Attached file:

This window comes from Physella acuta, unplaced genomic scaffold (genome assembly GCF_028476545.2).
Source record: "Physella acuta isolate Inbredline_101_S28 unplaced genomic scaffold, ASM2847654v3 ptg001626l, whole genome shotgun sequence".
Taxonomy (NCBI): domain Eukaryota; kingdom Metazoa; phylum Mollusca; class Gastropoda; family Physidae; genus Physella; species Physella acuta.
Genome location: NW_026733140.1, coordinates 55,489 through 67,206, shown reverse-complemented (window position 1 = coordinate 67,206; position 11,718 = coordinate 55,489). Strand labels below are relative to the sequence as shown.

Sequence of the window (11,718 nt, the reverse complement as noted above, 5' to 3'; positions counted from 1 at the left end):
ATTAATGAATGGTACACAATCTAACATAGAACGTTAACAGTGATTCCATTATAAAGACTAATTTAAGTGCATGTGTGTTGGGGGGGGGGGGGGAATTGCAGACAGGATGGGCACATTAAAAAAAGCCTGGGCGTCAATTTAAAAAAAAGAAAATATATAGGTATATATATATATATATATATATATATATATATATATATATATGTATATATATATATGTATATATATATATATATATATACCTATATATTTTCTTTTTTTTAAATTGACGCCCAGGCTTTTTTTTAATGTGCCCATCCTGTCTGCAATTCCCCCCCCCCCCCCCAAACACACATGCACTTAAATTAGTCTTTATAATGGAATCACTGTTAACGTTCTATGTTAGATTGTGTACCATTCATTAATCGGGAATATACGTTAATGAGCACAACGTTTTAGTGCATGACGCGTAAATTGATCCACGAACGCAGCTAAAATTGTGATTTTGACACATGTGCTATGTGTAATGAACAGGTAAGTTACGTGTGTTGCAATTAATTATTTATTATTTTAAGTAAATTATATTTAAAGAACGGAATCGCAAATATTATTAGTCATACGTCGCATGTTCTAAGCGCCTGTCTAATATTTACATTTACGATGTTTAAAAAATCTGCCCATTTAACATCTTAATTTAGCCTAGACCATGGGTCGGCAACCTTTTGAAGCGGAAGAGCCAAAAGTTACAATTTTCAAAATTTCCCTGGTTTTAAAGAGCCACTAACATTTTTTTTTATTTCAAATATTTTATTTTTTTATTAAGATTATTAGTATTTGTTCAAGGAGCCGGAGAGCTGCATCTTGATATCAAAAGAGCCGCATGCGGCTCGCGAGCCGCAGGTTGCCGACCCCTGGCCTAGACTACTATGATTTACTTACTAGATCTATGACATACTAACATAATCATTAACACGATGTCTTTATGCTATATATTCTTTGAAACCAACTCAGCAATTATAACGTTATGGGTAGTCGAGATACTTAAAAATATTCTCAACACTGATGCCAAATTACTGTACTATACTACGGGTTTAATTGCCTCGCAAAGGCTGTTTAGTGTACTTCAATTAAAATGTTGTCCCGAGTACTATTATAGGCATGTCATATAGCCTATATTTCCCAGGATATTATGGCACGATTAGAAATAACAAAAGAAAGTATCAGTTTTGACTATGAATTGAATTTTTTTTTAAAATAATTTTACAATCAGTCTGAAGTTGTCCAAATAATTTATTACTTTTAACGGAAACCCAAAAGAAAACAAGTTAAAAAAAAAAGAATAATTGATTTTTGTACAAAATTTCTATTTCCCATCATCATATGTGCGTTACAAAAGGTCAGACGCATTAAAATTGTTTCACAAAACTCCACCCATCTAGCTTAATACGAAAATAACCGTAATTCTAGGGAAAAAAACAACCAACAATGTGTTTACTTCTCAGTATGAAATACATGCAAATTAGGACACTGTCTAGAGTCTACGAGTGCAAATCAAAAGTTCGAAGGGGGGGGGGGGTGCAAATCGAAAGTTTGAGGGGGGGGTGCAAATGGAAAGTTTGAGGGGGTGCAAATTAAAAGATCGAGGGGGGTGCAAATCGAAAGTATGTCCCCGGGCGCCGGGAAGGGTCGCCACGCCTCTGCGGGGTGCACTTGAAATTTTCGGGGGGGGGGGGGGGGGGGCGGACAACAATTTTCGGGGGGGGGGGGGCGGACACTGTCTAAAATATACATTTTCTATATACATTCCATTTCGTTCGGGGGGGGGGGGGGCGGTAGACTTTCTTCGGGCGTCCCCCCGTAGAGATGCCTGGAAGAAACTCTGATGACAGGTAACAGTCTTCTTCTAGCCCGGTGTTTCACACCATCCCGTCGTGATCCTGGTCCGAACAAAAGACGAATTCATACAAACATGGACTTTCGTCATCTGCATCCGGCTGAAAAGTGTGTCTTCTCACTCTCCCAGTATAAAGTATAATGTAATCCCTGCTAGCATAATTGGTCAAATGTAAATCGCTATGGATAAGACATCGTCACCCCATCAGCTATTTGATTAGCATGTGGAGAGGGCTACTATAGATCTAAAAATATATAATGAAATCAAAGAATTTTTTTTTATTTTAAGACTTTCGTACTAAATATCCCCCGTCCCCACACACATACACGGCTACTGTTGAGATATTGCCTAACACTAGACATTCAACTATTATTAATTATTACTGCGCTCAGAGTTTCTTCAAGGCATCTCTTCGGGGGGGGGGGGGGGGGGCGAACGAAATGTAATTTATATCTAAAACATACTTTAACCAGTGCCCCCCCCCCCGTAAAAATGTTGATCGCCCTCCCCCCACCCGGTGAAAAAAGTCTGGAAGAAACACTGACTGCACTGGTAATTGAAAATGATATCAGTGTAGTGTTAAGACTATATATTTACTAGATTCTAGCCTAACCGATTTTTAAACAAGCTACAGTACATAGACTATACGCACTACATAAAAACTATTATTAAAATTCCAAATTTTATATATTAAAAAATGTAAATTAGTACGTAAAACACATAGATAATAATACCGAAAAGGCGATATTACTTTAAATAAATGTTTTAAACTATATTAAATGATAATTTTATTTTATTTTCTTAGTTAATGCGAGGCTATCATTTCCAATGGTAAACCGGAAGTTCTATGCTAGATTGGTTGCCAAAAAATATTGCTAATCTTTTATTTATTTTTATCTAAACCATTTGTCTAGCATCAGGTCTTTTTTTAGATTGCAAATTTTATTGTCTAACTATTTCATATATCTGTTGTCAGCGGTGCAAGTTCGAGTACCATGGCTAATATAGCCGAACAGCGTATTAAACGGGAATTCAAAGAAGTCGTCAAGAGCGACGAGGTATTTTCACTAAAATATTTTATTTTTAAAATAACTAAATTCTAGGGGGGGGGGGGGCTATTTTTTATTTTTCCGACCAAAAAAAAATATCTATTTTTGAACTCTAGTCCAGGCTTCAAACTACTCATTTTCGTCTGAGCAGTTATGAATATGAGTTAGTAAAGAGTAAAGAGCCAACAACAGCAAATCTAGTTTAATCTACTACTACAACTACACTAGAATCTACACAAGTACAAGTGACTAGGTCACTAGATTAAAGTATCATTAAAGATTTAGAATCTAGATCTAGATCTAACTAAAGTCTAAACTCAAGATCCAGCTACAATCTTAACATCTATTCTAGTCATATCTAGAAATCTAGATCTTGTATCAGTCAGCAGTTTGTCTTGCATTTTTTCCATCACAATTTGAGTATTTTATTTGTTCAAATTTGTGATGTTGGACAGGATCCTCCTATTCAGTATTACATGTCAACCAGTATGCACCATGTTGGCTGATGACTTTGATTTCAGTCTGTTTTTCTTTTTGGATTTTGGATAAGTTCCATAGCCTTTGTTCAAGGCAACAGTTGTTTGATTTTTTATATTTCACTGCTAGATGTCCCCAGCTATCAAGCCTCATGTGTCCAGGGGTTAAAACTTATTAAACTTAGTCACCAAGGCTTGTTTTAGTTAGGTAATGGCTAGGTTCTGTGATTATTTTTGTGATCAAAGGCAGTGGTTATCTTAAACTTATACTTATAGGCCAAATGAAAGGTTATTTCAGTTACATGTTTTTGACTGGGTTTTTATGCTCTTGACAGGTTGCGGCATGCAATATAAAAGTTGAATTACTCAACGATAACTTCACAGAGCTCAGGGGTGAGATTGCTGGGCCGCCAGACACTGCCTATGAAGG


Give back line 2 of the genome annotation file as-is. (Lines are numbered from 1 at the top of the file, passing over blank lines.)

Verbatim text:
Source record: "Physella acuta isolate Inbredline_101_S28 unplaced genomic scaffold, ASM2847654v3 ptg001626l, whole genome shotgun sequence".